Calculations reveal carbon-carbon quadruple bond
29 January 2012
C2's two carbon atoms aren't joined by a double bond as usually thought, or even a triple bond, but in fact a quadruple bond. So say Sason Shaik at the Hebrew University of Jerusalem, Israel, and colleagues, who have assessed the fourth bond's energy.
Two hybrid orbitals pointing away from the internuclear region form the fourth C-C bond
© Nat. Chem.
Transition metals, lanthanides and actinides are already known to reach bond orders as high as six. However, Shaik and colleagues struggled to convince their paper's reviewers that main group elements could have quadruple bonds, even though the team previously proposed similar outward-pointing hybrid orbitals in [1.1.1]propellane. The crucial evidence, Shaik explains, came from quantum mechanical calculations of the energy difference between the fourth bond's singlet and triplet ground states, which matched prior experimental observations.
In the singlet ground state, the bond contains a pair of electrons of opposing spin, while in the higher energy triplet ground state two electrons have the same spin. 'If this were a very weak bond, like a diradical, the triplet would be very close to the singlet, maybe 2-3kcal.mol-1 higher in energy,' Shaik explains. 'That diradical should be very reactive. But here, the triplet state lies something like 26kcal.mol-1 higher.' Intrinsic bond energy is half the difference between the singlet and triplet states and, using four different computational methods, the team placed it between 11.6-14.8kcal.mol-1.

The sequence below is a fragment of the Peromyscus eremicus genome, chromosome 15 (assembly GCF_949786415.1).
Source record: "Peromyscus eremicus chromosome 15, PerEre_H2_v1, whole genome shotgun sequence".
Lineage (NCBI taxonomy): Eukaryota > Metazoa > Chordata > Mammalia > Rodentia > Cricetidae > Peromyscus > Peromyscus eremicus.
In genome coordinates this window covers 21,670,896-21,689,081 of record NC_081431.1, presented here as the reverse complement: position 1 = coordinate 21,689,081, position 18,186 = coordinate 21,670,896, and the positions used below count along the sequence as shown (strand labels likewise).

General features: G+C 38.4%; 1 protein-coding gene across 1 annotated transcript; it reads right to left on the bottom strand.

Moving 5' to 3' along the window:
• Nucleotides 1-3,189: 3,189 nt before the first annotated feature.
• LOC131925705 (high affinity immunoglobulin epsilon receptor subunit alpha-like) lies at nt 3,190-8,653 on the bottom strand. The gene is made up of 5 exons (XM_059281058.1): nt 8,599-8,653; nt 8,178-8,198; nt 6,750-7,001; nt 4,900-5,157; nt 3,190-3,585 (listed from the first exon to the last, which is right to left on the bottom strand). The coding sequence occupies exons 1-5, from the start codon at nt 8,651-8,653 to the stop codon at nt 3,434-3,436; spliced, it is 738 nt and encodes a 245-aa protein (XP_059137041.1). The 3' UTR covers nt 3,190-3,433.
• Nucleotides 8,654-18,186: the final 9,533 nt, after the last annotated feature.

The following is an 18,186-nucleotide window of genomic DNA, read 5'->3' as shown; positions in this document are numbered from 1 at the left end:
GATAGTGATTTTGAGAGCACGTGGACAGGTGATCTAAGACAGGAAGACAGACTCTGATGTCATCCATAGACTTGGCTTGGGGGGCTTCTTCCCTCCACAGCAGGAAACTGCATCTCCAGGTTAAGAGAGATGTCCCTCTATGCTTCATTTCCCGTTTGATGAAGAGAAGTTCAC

Quadruple bonds could form in a number of chemical species
© Nat. Chem.
University of Georgia's Paul von Ragué Schleyer and colleagues studied whether carbon-carbon quadruple bonds were possible almost 20 years ago, finding a ground state bond order of 3.7. Schleyer says that this latest work verifies the quadruple carbon-carbon bond's existence. 'This breakthrough completes the set of multiple bonding types available to second period elements,' he says.
Shaik says that the fourth bond should make less reactive molecules than diradical species. 'If C2 were a diradical it would immediately form higher clusters,' he says. 'I think the fact that you can isolate C2 tells you it has a barrier, small as it may be, to prevent that.' He also predicts that further chemical bonding surprises remain. 'There are some things still that have evaded all of us.'
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ReferencesS Shaik et al, Nat. Chem., 2012, DOI: 10.1038/nchem.1263
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